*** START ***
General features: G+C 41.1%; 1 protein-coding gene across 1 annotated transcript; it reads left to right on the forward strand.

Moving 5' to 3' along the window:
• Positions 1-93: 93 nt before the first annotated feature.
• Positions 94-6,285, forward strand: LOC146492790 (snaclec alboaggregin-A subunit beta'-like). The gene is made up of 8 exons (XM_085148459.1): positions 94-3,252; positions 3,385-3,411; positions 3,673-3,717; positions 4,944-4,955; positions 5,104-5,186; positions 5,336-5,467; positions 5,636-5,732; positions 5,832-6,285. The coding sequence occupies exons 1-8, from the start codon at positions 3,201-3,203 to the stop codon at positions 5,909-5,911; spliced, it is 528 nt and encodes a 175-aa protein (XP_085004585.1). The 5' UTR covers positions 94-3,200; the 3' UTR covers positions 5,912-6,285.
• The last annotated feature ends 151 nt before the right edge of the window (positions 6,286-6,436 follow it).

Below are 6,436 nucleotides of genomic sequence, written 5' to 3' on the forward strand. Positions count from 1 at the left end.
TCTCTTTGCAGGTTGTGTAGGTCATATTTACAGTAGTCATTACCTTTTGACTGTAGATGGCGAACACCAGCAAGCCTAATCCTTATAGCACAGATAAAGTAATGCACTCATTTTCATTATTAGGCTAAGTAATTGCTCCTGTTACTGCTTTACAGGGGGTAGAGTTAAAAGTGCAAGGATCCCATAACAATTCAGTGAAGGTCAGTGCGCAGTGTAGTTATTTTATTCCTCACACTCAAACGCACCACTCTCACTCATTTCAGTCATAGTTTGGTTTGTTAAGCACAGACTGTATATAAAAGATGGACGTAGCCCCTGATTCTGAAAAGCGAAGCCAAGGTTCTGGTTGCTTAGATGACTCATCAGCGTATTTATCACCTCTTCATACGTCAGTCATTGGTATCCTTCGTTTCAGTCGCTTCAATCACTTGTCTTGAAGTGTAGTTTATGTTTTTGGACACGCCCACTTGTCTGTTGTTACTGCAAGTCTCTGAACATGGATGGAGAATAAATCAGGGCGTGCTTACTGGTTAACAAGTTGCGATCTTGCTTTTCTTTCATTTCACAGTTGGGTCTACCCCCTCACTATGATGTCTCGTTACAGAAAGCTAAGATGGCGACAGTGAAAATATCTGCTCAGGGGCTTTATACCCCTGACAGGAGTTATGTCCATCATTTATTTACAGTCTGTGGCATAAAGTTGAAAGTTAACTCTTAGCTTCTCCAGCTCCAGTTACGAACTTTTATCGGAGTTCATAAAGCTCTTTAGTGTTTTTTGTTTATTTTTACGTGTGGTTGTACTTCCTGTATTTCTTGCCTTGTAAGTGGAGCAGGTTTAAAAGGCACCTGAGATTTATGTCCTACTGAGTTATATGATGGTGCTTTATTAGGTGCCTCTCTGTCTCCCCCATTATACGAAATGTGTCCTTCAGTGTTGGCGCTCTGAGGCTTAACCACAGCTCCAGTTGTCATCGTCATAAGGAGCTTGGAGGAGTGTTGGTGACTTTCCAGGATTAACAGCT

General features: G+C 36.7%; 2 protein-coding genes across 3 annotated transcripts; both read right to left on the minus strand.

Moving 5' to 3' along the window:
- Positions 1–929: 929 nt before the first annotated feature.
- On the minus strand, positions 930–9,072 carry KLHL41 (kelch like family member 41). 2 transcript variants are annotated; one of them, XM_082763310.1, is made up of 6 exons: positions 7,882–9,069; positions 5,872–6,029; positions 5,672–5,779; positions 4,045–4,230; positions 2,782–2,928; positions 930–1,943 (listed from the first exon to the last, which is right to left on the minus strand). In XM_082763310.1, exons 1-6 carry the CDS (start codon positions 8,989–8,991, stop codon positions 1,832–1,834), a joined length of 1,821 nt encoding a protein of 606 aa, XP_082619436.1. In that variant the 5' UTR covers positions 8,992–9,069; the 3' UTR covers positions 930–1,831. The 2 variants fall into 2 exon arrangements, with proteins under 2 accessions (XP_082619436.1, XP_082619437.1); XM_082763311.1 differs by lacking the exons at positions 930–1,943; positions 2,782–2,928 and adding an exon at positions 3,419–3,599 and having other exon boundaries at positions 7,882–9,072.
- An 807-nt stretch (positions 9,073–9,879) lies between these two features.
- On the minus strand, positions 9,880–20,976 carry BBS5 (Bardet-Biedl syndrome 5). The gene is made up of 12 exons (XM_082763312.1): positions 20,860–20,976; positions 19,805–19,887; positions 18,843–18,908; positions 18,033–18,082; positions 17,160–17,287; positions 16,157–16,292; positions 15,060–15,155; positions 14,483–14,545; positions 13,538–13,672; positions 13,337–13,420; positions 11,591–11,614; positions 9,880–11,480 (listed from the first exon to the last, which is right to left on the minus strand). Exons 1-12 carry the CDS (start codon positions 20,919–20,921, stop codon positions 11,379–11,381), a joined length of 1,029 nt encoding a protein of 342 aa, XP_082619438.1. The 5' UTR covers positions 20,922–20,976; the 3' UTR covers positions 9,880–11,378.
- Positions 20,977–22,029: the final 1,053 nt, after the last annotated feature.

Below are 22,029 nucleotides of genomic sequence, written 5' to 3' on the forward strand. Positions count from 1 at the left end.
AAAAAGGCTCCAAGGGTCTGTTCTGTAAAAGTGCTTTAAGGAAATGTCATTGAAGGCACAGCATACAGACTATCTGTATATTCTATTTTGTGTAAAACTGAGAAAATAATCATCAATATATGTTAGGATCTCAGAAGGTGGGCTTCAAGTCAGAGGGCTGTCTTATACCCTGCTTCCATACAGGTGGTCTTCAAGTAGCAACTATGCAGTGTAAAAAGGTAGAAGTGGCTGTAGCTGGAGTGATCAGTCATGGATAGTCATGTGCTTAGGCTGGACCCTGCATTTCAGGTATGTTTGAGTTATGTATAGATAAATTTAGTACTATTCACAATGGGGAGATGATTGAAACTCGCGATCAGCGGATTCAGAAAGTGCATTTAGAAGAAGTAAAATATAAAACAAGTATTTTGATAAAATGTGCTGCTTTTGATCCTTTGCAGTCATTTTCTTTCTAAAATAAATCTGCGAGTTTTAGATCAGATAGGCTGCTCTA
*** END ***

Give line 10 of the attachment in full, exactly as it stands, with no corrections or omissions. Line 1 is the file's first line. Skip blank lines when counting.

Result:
- Positions 1–929: 929 nt before the first annotated feature.